CHASKA, Minn. (AP) — A Minnesota judge overseeing Prince‘s estate said Thursday he’ll consider allowing cameras in court on a hearing-by-hearing basis, but broader questions of access into business dealings of the late superstar’s entertainment empire — and the many potential heirs claiming a stake to it — will have to wait.
Media organizations, including The Associated Press, have asked Carver County District Judge Kevin Eide to guarantee public access in the case. Prince, who died April 21 of a drug overdose, had no known will. With no living parents or established children, it’s up to the court to sort out which siblings and people claiming to be his offspring will benefit.
Eide has sealed some court filings from potential heirs, and the special administrator handling Prince’s fortune has requested a blanket order to seal all business deals. The judge said he’s trying to balance protecting the privacy of the fast-paced entertainment business world and the private histories of Prince’s potential heirs while also serving the vast public interest in his life and legacy.
After initially banning both cameras and sketch artists from the court room during previous hearings, Eide said Thursday he may grant future requests based on the content of a given hearing.
Leita Walker, the attorney for news outlets, argued that any proceedings and filings regarding questions of paternity should be public.
“We’re dealing with adults who voluntarily entered themselves into this process for the sole purpose of obtaining a piece of Prince’s estate,” she said.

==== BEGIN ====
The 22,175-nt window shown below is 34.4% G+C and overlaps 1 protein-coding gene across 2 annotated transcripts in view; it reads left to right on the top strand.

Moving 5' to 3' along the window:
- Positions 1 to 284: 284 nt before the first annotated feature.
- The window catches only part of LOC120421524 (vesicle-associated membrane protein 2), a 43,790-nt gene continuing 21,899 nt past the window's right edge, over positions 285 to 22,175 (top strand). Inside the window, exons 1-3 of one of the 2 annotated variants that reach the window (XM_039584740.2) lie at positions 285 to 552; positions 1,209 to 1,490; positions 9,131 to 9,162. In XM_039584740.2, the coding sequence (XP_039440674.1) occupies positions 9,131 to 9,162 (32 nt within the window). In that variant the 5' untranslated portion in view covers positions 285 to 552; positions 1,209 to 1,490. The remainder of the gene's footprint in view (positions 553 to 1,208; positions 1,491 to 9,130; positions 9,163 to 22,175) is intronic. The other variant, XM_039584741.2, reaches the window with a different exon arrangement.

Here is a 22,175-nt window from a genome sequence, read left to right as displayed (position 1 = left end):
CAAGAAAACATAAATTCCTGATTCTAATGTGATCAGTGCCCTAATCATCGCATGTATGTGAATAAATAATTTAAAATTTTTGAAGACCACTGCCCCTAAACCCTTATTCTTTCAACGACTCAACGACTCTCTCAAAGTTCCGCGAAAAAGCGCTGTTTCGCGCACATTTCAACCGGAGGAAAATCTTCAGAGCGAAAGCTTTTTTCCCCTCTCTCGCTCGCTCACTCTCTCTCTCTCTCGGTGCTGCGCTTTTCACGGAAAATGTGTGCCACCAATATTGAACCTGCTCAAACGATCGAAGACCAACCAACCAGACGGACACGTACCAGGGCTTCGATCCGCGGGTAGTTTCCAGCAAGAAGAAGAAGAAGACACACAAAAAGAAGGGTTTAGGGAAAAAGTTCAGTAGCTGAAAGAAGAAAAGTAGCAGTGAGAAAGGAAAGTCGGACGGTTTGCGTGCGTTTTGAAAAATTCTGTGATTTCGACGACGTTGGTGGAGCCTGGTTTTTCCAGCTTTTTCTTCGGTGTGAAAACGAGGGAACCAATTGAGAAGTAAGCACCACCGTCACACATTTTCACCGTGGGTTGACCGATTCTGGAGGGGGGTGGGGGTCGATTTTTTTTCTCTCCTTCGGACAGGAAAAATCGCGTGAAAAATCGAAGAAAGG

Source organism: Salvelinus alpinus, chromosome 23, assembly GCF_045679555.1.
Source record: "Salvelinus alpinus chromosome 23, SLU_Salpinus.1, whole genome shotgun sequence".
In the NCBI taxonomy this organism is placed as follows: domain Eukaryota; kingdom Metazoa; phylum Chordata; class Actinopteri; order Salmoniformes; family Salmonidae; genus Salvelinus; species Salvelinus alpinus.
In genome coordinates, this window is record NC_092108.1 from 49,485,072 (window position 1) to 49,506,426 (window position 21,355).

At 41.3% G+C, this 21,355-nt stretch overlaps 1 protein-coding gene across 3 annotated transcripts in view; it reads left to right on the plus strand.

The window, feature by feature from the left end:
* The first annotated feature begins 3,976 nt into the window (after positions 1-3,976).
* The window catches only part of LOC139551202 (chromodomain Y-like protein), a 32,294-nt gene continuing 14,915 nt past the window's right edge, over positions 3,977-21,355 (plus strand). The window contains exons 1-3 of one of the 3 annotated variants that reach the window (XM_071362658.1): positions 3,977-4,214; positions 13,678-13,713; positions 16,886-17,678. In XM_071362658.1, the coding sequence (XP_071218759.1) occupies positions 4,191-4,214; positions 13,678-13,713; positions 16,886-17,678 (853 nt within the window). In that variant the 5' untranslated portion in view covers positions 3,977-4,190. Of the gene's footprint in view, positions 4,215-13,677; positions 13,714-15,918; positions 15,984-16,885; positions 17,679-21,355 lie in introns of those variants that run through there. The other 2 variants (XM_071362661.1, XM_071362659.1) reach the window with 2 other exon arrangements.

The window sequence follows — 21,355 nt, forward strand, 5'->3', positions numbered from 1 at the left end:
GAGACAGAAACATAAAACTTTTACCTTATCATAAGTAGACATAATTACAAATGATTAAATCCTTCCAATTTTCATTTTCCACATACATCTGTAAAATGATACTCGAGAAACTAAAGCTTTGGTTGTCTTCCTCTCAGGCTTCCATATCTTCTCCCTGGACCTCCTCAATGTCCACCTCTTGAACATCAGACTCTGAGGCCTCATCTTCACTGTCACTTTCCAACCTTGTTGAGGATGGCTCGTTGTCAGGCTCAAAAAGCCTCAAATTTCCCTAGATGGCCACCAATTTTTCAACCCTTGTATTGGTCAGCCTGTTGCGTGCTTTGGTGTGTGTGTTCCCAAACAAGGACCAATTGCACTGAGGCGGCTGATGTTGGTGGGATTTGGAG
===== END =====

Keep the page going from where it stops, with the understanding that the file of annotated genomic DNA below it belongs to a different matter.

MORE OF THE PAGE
An attorney for Brianna and Victoria Nelson, two potential heirs who initially requested that proceedings be closed and cameras banned, said Thursday they’ve reversed that position.
But Doug Peterson of Bremer Trust, the court-appointed special estate administrator, said a more cautious approach should be considered, given claimants may have sensitive and private stories. He is also pushing to keep the estate’s business dealings under wraps, asking Eide in a filing earlier this week to broadly seal business documents related to its efforts to monetize Prince’s estate. Bremer said its potential partners expect confidentiality, and it could lose negotiating power in future deals if details become widely known.
The only people to see proposed agreements involving Prince’s music or likeness would be potential heirs and their attorneys, who would have the right to object. Walker asked Eide to provide a five-day window for news outlets to fight any attempt to make those documents private.
Peterson objected: “We are in Day 90 of managing what in many ways is an entertainment empire. We do not want the media’s interest … to slow down the business process.”
Ken Abdo, an attorney for three of Prince’s half-siblings, sided with Bremer, comparing the media’s interest to “celebrity business voyeurism.” And he argued that none of the business developments would be public if Prince were still alive.
Walker said that changed when Prince’s death launched his estate into the court system.